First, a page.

Quantitative Vestibular Labyrinthine Otopathology in Temporal Bones with Vestibular Schwannoma

Ömer Hlzll, Sebahattin Cureoglu, Serdar Kaya, Patricia A. Schachern, Michael M. Paparella, Meredith E Adams

Research output: Contribution to journalArticlepeer-review

10 Scopus citations

Abstract

Objective Dizziness associated with vestibular schwannoma is usually ascribed to retrolabyrinthine mechanisms. The goal of this study was to determine if quantitative peripheral vestibular (labyrinthine) otopathology was present in a series of patients with vestibular schwannoma. Study Design Comparative human temporal bone study. Setting Otopathology laboratory. Subjects and Methods Temporal bones from 12 subjects with unilateral sporadic vestibular schwannoma were included. Based on differential interference contrast microscopy, type I and II vestibular hair cell counts were performed on each vestibular sense organ with minimal autolysis in which the neuroepithelium was oriented perpendicular to the plane of section. Hair cell densities (cells per 0.01-mm2 surface area) and the presence of endolymphatic hydrops and precipitate within the endolymph or perilymph were compared between the tumor ears and the contralateral (control) ears. Results Compared with the contralateral ears, vestibular schwannoma ears had significantly more endolymphatic hydrops (P =.049) and precipitate in the endolymph and perilymph (P =.005), lower densities of type I and II vestibular hair cells in the lateral canal cristae (mean differences, respectively: 25.2 [P =.001] and 10.8 [P <.001]) and utricle (mean differences, respectively: 26.8 and 10.4 [P <.001]), and lower densities of type I hair cells and the same density of type II hair cells in the saccule (mean differences, respectively: 26.5 [P <.001] and 0.9 [P =.46]). Conclusion Peripheral vestibular otopathology, manifested as reductions of vestibular hair cell densities, was identified in ears with vestibular schwannoma. Labyrinthine as well as retrolabyrinthine pathology may contribute to tumor-related vestibular dysfunction.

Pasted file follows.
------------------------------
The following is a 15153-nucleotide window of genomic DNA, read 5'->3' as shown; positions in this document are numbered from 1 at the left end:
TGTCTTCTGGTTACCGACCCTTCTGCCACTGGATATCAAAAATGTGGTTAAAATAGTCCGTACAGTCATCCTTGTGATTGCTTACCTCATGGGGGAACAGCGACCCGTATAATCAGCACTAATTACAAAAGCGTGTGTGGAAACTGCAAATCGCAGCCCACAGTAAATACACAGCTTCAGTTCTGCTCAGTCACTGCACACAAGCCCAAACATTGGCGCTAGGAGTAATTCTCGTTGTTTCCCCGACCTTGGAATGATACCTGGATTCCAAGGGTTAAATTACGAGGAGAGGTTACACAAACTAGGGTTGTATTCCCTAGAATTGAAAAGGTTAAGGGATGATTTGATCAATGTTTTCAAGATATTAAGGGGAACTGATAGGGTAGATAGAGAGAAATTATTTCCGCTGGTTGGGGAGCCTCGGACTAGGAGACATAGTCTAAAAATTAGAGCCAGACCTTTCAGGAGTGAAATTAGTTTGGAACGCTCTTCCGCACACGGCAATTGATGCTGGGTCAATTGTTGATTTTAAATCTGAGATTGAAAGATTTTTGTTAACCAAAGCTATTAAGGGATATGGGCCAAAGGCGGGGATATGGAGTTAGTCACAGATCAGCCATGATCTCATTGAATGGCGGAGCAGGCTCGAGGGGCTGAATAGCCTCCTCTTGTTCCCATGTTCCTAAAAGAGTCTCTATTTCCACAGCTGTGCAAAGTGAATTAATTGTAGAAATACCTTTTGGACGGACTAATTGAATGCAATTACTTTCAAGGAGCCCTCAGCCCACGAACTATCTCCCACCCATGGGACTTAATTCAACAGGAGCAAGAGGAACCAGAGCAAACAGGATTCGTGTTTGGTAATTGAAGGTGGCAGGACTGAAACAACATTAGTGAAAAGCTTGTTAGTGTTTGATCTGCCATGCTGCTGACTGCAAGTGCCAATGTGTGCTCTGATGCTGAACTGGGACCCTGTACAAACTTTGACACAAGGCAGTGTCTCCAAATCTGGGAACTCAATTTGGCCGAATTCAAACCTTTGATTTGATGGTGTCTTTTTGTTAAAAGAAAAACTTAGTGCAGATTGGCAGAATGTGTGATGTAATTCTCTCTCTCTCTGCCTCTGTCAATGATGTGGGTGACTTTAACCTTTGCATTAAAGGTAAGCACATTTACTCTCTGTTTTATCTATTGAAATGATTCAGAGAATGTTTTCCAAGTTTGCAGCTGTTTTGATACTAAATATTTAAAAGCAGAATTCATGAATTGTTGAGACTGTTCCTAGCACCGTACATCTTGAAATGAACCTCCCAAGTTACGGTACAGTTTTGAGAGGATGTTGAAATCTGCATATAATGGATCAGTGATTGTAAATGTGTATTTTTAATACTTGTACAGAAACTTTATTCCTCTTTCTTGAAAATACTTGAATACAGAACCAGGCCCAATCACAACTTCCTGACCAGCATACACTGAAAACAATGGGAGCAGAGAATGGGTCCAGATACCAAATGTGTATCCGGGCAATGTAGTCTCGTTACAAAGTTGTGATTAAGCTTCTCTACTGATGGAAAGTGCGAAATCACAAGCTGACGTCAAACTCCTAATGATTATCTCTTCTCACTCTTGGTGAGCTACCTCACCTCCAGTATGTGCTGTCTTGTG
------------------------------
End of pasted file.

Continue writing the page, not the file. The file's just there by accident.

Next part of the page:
Original languageEnglish (US)
Pages (from-to)150-156
Number of pages7
JournalOtolaryngology - Head and Neck Surgery (United States)
Volume154
Issue number1
DOIs
StatePublished - Jan 1 2016

Bibliographical note

Funding Information:
Funding source: This work was funded by the National Institutes of Health / National Institute on Deafness and Other Communication Disorders (U24 DC011968-01), the International Hearing Foundation, the Starkey Foundation, and 5M Lions International. Ömer Hızlı and Serdar Kaya also received the Scientific and Technological Research Council of Turkey Scholarship.

Funding Information:
This work was funded by the National Institutes of Health / National Institute on Deafness and Other Communication Disorders (U24 DC011968-01), the International Hearing Foundation, the Starkey Foundation, and 5M Lions International. Ömer Hi{dotless}zli{dotless} and Serdar Kaya also received the Scientific and Technological Research Council of Turkey Scholarship.

Publisher Copyright:
© Official journal of the American Academy of Otolaryngology-Head and Neck Surgery Foundation.

Keywords

  • acoustic neuroma
  • human temporal bone
  • labyrinthine
  • otopathology
  • vestibular
  • vestibular schwannoma

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